Homes and offices are where the French spend 80% of their time. Their comfort depends on parameters such as temperature, air speed and indoor air quality. Systems need to ensure sufficient air exchange and efficient filtration which may increase energy consumption.

According to the French National Agency for Food Safety, Environment and Labour (ANSES), indoor air is five to ten times more polluted than outdoor air. This is due to the presence of CO2 (an adult emits approximately 18 g of CO2 per hour while breathing) and volatile organic compounds (VOCs), such as benzene or formaldehyde, resulting mainly from materials inside the premises or cleaning products. Poor air quality thus contributes to the appearance of various pathologies or the aggravation of certain respiratory diseases. In offices, poor air quality also contributes to lower employee productivity. Increasinly regular outdoor pollution alerts, coupled with the obligation to strengthen the airtightness of buildings, means that indoor air quality is now a public health issue. Air filtration is therefore essential in this environment.

Ventilation systems make it possible to continuously provide satisfactory fresh air flows for each occupant and to extracting stale air. Air handling units combined with diffusion vents, for example, perform the following functions: air circulation, filtration, heating, cooling, heat recovery, humidification, dehumidification and air mixing (Eurovent certification programmes "Air handling units" and "Hygienic air handling units"). The dual flow ACTUs allow all possible combinations of air intake, fresh air, rejected air and treated air.

Different types of filters

The filtration is carried out by prefilters, flat filters or bag filters. The efficiency of the filters depends on the speed with which the contaminated air is filtered. Under ideal conditions, a filter can remove 99% of the contaminants that pass through it. The blowing terminals can also be provided with filters.

Prefilters are mainly used in the first stage of air treatment. They remove larger particles such as pollen from the air. Often placed in the first stage of filtration, they also protect the more sensitive filters of the following stages. Fine filters can also be used in the first filtration stage for a thorough treatment of air in tertiary buildings. They can also be used to effectively protect the end filters. The latter provide filtration up to 0.001 μm, effective for fumes and soot, for example. As for activated carbon filters, they can stop contaminants at the molecular level and can eliminate odours and protect industrial process type facilities.

15 % of the energy bill

But the quality of the air has a price. Air filtration accounts for an estimated 15% of building energy costs (or 30% of the energy consumption of ventilation systems*). Effective filters generate additional energy expenditure which is proportional to the flow rate, the average pressure drop of the filter, its resistance to air flow and the operating time. Loaded with dust, a filter sees its pressure drop increase and the air handling unit will use more energy to circulate air through the filter. Increased energy consumption can be traced directly to the pressure drop.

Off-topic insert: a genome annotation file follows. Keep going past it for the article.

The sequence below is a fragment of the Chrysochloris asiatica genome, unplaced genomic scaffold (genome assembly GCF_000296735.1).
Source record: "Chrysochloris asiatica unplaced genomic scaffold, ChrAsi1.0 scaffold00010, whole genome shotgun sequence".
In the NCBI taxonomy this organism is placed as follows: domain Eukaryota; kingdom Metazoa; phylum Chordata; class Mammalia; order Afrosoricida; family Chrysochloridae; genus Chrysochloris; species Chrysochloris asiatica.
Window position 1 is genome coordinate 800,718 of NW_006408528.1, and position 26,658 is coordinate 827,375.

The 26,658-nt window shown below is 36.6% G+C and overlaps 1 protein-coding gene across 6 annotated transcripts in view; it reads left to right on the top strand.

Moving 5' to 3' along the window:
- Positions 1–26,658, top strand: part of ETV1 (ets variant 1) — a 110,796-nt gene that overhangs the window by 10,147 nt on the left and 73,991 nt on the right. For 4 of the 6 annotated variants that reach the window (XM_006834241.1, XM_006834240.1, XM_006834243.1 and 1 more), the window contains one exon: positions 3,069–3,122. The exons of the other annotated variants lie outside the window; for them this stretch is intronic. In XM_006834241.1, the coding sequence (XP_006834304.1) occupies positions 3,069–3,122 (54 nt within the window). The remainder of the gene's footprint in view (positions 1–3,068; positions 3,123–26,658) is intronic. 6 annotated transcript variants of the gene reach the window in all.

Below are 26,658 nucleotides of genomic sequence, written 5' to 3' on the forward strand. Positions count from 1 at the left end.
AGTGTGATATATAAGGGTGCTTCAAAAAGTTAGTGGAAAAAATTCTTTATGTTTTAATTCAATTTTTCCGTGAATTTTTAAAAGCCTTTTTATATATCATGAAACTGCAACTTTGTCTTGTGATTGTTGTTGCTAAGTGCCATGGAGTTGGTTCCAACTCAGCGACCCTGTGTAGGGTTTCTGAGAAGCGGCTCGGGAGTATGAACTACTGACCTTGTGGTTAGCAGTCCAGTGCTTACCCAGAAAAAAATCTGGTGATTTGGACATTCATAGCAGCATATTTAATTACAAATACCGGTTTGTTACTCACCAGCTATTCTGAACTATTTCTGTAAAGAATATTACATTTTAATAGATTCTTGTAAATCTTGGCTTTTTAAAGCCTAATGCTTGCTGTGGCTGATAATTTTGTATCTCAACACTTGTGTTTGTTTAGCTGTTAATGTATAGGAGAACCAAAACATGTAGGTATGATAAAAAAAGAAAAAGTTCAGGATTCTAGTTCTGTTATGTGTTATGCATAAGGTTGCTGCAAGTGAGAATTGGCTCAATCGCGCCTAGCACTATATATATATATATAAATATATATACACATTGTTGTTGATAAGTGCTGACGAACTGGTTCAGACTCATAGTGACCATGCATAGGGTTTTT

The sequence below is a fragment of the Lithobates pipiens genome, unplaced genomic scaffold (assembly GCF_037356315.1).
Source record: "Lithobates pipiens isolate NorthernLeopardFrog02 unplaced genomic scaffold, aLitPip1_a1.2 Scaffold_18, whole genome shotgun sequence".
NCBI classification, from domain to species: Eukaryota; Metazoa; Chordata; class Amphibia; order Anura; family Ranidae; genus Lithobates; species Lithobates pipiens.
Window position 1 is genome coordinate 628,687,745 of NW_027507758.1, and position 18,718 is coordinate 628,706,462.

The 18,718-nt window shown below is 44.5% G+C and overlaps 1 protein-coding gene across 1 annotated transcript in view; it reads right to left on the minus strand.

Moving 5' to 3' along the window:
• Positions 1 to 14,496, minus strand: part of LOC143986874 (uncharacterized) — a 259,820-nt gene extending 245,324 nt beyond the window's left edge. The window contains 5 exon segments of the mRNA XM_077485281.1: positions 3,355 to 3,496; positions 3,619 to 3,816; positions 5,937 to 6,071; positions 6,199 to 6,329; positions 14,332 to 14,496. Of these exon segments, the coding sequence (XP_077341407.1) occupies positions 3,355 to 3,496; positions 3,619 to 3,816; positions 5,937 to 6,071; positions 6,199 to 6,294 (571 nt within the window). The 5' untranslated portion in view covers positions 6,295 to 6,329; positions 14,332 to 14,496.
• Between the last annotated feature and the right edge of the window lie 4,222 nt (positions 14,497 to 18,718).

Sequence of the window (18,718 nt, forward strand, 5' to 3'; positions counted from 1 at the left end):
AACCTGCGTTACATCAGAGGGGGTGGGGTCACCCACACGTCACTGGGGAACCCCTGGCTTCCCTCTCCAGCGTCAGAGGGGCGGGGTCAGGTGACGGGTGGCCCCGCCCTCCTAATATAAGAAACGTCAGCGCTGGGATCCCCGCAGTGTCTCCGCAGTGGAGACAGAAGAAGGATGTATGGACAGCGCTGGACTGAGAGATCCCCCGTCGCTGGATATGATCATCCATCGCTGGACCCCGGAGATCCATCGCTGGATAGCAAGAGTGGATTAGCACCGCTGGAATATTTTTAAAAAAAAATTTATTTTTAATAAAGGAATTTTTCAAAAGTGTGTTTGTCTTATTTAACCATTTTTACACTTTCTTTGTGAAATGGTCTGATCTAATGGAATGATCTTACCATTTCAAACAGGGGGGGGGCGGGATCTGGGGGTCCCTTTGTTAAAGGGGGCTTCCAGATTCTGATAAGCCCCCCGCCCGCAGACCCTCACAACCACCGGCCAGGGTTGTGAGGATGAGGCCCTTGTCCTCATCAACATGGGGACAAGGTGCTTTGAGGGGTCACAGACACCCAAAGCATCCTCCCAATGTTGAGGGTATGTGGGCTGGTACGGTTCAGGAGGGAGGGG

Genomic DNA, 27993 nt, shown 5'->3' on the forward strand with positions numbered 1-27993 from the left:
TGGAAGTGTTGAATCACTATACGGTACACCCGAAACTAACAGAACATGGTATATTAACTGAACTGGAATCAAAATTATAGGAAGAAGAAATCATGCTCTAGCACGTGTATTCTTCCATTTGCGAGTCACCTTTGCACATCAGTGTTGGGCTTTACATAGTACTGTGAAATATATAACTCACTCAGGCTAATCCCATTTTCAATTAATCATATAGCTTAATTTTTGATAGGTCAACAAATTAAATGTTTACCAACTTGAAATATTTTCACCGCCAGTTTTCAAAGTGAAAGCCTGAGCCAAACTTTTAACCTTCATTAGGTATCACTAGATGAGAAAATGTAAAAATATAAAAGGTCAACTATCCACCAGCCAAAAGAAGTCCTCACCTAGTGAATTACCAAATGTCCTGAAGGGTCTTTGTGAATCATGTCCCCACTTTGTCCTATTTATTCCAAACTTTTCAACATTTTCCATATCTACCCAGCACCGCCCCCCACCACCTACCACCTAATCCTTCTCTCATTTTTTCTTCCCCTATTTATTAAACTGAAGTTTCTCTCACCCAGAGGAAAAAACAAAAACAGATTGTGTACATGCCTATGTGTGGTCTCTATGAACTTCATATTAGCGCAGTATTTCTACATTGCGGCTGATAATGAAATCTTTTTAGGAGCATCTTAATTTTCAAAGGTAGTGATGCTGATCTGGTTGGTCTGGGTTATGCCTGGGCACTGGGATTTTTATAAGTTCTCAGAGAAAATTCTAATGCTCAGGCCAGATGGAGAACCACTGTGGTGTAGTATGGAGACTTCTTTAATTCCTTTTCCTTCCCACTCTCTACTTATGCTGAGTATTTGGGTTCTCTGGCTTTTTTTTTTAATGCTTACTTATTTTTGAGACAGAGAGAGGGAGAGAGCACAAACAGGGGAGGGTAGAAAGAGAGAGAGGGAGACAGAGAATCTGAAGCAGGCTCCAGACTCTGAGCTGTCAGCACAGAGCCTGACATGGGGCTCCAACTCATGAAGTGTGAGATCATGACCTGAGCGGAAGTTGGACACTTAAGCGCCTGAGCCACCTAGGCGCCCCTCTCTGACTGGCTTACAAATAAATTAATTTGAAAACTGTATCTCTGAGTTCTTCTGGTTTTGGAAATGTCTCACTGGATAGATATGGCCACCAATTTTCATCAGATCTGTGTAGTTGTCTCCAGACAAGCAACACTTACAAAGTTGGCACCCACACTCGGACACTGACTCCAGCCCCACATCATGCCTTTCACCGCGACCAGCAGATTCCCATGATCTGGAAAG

The paradox between efficiency of filters and energy savings can be solved by adopting suitable filters. The Eurovent "Air Filters class M5-F9" programme certifies the following performances: filtration class: M5, M6, F7 - F9; initial pressure drop Δp0 in Pa; initial efficiency (only for filters F7 to F9); minimum efficiency (only for filters F7 to F9); Eurovent energy class (only for filters rated at 0.944 m3 / s); annual energy consumption (only for filters rated at 0.944 m3 / s). The Eurovent energy efficiency classification makes it easier to compare filters. It applies to all high efficiency filters that have been classified in terms of their energy efficiency (A + to E, A +) after testing according to EN 779-2012. Their classification also depends on their annual energy consumption, initial efficiency and minimum efficiency.

In addition, in application of the Eco-design Directive, three regulations concerning, in particular, air handling units entered into force on January 1, 2016. They reinforce the requirements for the eco-design of electric motors, cooling fans an electrical power between 125 W and 500 kW and ventilation units whose function is to replace the stale air of a building with fresh air. As of 1 January 2018, the last stage of this European regulation will be implemented. Among the new obligations, the equipment will need to display a signal when the filter is dirty.

*Source : Camfil.